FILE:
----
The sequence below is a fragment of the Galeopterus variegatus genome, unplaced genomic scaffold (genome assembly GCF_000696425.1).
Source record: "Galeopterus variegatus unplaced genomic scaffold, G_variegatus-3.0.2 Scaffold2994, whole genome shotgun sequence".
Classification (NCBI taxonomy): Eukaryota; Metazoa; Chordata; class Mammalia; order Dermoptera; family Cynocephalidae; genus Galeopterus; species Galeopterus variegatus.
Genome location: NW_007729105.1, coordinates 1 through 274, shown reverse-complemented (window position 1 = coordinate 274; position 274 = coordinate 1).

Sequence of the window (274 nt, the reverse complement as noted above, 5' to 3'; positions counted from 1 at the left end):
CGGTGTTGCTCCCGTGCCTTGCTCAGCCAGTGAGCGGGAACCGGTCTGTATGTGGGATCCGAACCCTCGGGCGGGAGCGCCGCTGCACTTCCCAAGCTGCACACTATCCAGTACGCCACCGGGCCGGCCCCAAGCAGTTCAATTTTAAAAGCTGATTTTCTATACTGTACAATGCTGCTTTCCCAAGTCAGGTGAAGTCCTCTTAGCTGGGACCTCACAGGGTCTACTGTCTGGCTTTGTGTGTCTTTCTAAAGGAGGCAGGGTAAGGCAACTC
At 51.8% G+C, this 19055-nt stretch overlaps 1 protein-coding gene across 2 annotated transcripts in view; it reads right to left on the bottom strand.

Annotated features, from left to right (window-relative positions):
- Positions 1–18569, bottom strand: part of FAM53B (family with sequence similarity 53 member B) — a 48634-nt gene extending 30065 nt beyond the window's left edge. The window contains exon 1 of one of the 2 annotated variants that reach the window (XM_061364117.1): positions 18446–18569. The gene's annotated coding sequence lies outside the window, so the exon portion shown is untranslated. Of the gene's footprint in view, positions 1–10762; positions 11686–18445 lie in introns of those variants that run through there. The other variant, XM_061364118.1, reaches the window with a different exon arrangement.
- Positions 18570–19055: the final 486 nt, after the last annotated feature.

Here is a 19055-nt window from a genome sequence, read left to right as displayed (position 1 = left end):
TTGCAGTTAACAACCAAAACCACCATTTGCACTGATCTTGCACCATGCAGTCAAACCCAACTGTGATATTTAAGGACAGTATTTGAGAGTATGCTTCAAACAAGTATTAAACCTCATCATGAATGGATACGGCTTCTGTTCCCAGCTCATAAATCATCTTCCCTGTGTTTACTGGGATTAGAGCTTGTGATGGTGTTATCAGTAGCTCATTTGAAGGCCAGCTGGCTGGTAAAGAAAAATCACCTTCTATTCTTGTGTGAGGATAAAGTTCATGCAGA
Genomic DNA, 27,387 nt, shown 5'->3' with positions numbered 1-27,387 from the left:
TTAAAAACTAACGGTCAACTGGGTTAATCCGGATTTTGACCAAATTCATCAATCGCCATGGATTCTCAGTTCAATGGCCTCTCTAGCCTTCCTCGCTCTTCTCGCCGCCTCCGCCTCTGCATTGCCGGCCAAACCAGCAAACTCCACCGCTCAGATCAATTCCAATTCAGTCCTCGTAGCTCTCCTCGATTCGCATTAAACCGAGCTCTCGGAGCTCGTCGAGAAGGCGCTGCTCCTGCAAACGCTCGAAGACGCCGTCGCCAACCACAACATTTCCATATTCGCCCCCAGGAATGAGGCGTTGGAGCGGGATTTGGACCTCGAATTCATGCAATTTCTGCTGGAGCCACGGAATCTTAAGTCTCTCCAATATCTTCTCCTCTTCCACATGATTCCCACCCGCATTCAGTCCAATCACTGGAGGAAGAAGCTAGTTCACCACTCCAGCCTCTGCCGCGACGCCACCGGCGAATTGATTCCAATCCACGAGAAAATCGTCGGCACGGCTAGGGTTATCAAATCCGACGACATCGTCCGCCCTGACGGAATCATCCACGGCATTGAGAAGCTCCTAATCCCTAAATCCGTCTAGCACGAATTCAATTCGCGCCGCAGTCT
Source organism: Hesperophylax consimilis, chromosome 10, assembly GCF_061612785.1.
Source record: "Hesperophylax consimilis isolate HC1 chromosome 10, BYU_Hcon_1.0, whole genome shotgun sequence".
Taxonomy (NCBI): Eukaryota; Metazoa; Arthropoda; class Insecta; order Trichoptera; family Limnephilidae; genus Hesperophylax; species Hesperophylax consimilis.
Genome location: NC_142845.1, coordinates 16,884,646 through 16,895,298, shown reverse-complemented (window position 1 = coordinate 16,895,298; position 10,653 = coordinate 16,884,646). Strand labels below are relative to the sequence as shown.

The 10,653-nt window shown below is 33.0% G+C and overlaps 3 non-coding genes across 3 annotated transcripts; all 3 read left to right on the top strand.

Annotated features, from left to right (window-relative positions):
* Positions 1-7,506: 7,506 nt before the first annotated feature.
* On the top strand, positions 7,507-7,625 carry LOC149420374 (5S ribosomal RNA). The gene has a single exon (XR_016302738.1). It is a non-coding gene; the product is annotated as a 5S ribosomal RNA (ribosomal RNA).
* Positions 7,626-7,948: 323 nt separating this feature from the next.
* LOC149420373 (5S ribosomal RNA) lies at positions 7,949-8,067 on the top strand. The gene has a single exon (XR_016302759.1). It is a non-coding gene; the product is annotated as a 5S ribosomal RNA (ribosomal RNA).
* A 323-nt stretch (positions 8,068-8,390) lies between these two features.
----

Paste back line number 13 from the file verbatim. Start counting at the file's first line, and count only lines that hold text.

Genomic DNA, 27,387 nt, shown 5'->3' with positions numbered 1-27,387 from the left: